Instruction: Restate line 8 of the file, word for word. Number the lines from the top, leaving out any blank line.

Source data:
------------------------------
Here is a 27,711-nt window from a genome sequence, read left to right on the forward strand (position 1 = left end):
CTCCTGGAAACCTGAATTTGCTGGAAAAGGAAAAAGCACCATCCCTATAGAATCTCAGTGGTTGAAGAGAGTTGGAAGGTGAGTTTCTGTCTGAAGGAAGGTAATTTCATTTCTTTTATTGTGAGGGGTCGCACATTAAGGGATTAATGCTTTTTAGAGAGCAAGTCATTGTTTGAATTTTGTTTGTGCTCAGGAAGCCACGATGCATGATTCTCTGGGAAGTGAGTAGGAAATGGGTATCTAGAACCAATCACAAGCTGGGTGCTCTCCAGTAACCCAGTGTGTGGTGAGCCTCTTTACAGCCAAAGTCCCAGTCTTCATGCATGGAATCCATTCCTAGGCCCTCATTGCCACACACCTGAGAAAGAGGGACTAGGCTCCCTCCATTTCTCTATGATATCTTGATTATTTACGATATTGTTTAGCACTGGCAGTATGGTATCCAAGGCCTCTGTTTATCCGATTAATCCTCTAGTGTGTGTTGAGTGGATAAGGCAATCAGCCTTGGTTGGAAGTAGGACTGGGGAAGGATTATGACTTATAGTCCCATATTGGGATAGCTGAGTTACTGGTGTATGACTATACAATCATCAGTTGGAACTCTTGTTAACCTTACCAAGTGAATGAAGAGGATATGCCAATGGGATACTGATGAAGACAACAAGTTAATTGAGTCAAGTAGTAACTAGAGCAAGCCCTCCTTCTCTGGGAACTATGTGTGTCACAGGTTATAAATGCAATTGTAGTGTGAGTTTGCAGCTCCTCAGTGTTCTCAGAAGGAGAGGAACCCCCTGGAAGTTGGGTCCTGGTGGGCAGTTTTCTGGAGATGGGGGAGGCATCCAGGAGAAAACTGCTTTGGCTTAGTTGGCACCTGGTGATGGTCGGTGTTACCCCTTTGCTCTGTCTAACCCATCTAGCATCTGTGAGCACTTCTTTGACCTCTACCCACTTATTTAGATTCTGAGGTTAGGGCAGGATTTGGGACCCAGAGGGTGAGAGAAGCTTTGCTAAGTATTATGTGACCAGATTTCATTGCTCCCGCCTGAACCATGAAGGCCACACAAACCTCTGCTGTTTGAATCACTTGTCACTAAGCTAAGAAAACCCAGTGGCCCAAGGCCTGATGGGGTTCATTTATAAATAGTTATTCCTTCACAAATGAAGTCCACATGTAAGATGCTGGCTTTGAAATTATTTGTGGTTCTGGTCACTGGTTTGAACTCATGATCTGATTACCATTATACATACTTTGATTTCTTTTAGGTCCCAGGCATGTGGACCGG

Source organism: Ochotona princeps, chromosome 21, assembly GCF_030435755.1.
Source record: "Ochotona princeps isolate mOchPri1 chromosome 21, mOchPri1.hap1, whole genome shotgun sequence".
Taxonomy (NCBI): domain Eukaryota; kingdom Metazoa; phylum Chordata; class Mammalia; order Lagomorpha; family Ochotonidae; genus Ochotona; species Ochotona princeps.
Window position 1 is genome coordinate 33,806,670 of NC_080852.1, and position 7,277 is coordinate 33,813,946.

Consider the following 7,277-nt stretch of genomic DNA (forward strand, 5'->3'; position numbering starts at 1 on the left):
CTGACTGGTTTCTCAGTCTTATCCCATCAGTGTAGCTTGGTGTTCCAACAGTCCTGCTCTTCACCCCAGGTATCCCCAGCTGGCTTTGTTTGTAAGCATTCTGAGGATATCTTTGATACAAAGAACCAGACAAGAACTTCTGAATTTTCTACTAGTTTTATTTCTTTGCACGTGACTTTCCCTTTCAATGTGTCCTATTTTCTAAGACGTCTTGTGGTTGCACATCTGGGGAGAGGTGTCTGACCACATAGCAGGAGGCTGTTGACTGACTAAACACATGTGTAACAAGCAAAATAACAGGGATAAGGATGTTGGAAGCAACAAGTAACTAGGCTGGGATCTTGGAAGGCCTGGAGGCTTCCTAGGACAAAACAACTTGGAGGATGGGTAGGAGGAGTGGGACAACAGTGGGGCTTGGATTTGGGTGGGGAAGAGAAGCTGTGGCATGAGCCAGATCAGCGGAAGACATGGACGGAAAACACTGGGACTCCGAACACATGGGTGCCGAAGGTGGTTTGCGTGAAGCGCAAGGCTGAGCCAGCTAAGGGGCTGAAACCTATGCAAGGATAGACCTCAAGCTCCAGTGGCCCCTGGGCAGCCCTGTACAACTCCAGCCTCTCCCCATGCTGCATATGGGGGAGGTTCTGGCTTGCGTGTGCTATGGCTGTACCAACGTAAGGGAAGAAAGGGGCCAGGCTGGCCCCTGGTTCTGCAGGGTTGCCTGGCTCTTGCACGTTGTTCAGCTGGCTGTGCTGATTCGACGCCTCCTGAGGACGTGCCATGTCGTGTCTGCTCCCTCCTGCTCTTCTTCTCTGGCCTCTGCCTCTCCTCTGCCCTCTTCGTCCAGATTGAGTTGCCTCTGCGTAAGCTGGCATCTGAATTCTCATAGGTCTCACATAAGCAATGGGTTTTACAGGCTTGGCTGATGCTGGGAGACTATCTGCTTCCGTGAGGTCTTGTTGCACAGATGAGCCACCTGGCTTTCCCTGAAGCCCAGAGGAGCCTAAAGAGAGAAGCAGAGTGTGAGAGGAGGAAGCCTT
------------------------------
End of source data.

CTGACTGGTTTCTCAGTCTTATCCCATCAGTGTAGCTTGGTGTTCCAACAGTCCTGCTCTTCACCCCAGGTATCCCCAGCTGGCTTTGTTTGTAAGCATTCTGAGGATATCTTTGATACAAAGAACCAGACAAGAACTTCTGAATTTTCTACTAGTTTTATTTCTTTGCACGTGACTTTCCCTTTCAATGTGTCCTATTTTCTAAGACGTCTTGTGGTTGCACATCTGGGGAGAGGTGTCTGACCACATAGCAGGAGGCTGTTGACTGACTAAACACATGTGTAACAAGCAAAATAACAGGGATAAGGATGTTGGAAGCAACAAGTAACTAGGCTGGGATCTTGGAAGGCCTGGAGGCTTCCTAGGACAAAACAACTTGGAGGATGGGTAGGAGGAGTGGGACAACAGTGGGGCTTGGATTTGGGTGGGGAAGAGAAGCTGTGGCATGAGCCAGATCAGCGGAAGACATGGACGGAAAACACTGGGACTCCGAACACATGGGTGCCGAAGGTGGTTTGCGTGAAGCGCAAGGCTGAGCCAGCTAAGGGGCTGAAACCTATGCAAGGATAGACCTCAAGCTCCAGTGGCCCCTGGGCAGCCCTGTACAACTCCAGCCTCTCCCCATGCTGCATATGGGGGAGGTTCTGGCTTGCGTGTGCTATGGCTGTACCAACGTAAGGGAAGAAAGGGGCCAGGCTGGCCCCTGGTTCTGCAGGGTTGCCTGGCTCTTGCACGTTGTTCAGCTGGCTGTGCTGATTCGACGCCTCCTGAGGACGTGCCATGTCGTGTCTGCTCCCTCCTGCTCTTCTTCTCTGGCCTCTGCCTCTCCTCTGCCCTCTTCGTCCAGATTGAGTTGCCTCTGCGTAAGCTGGCATCTGAATTCTCATAGGTCTCACATAAGCAATGGGTTTTACAGGCTTGGCTGATGCTGGGAGACTATCTGCTTCCGTGAGGTCTTGTTGCACAGATGAGCCACCTGGCTTTCCCTGAAGCCCAGAGGAGCCTAAAGAGAGAAGCAGAGTGTGAGAGGAGGAAGCCTT